When you put it in perspective, Chuck Noll and Bradshaw of the Steelers won four conference titles and four Super Bowls. Tom Landry and Staubach of the Cowboys together won four conference titles and two Super Bowls. Vince Lombardi and Bart Starr of the Packers won five NFL championships and the first two Super Bowls.
“No quarterback I’d rather have playing for my team than Tom Brady,” Belichick said simply. “Glad to have him.”
Brady is not as mobile as he once was, but the arm strength is still there. The smarts are there. The winning is there.
In two postseason games this season, Brady has completed 67 percent of his passes for 627 yards, five touchdowns and no interceptions. There were the two fourth-quarter touchdown passes in the comeback victory over the Jaguars in the AFC Championship Game. It marked Brady’s eighth fourth-quarter postseason comeback in his career.
There are times he will miss throws, but when his team trails, as it did in Super Bowl LI against the Falcons (28-3 in the third quarter), there is nobody better at rallying a team. In the AFC title game two weeks ago, Brady played with 12 stitches in his right thumb that have since been removed. He most likely will play Sunday’s game using black tape to protect the wound.
What makes Brady great?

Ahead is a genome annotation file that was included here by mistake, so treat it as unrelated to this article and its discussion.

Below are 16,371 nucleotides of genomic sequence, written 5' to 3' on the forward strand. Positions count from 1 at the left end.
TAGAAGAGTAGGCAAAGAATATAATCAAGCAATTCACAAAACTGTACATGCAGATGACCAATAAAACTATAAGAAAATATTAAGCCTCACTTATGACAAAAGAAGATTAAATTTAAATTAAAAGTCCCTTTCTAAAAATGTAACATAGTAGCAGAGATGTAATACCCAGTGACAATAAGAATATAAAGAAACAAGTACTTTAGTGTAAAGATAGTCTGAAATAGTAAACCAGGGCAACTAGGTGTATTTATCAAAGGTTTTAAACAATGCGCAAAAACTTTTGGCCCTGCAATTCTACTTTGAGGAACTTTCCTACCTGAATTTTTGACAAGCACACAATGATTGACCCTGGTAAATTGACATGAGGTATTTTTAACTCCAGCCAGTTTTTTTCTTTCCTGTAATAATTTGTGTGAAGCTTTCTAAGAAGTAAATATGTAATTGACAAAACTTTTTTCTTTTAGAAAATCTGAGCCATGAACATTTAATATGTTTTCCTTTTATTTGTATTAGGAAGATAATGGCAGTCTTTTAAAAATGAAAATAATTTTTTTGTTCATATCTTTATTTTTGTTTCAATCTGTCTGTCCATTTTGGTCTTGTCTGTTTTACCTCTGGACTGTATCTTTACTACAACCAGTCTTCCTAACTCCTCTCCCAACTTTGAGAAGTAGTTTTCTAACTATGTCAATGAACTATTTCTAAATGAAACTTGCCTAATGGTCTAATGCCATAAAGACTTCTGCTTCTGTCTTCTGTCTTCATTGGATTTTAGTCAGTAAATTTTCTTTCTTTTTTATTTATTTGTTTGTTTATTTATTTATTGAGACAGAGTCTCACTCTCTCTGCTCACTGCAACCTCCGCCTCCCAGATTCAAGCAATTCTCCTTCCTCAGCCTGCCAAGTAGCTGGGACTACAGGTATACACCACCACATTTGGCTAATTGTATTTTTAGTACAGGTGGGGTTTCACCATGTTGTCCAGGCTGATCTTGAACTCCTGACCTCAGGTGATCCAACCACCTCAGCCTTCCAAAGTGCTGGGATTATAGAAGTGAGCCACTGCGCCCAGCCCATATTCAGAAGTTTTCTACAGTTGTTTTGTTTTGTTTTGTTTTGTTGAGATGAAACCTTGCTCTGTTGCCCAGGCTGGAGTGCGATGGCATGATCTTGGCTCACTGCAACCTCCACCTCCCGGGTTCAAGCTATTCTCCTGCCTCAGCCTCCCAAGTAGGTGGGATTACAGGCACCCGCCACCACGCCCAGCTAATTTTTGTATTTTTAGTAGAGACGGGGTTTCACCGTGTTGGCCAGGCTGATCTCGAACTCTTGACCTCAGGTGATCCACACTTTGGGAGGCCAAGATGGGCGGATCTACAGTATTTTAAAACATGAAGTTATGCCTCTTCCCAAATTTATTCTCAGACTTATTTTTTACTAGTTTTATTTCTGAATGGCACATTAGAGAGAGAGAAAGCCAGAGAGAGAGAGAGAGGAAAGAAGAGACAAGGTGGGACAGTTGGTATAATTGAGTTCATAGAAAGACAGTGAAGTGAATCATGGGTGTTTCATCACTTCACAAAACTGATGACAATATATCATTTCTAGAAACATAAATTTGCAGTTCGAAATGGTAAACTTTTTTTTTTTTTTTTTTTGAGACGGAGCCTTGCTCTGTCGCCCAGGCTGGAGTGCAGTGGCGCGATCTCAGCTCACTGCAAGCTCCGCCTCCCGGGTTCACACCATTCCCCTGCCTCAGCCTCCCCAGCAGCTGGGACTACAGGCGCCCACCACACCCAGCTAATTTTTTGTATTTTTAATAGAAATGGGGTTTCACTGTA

“There isn’t one thing. He’s a well-rounded player,” Eagles defensive coordinator Jim Schwartz said. “He’s in a well-rounded offense. It’s not an offense where you can take one aspect of it away and render it ineffective, and I think Brady is that same style of quarterback. He can beat you in so many ways.”
It’s hard to bet against Brady. Yes, he’s lost two Super Bowls (both to the Giants), and his victories in the biggest game of the year have been close. The winning margins have been six points, four points and three points (three times).
But he wins. That’s the point.
“I could never imagine being in this position eight times,” he said. “To be in it one time is a dream come true, and to be here eight times is unbelievable. I just appreciate it as I’ve gotten older.”
What makes Brady so great is a work ethic and attention to details.
Patriots backup quarterback Brian Hoyer said the film room work is educational.
“It’s fun to watch film with him because it’s good to see what he’s looking at,” Hoyer said. “He sees the little intricacies that he’s looking at. ‘Look at this guy’s leverage, the rotation of the safeties.’ For me, it’s such a privilege to be in there and be a part of his preparation and see that.”
The practice field is something else.
“I’d say relentless,” running back Mike Gillislee said. “He never just stops. Every time you see him, he’s either taking care of his body or working on his craft. First one on the field and the last to leave, even in the classroom.”
On Sunday night, the greatness of Tom Brady again will be on display. Will that be good enough for another victory? He’ll have the time of his life finding out.
“Early on, it went so fast,” Brady said. “I think I really relish these experiences and opportunities and make the best of them. We lost a couple of them in 2007 and 2011. We were lucky to get back and win a couple more times, but this is the one that matters the most.”
Quarterback rating for Tom Brady in the Super Bowl. In seven Super Bowl games, he’s thrown for 2,071 yards with 15 touchdowns, both records.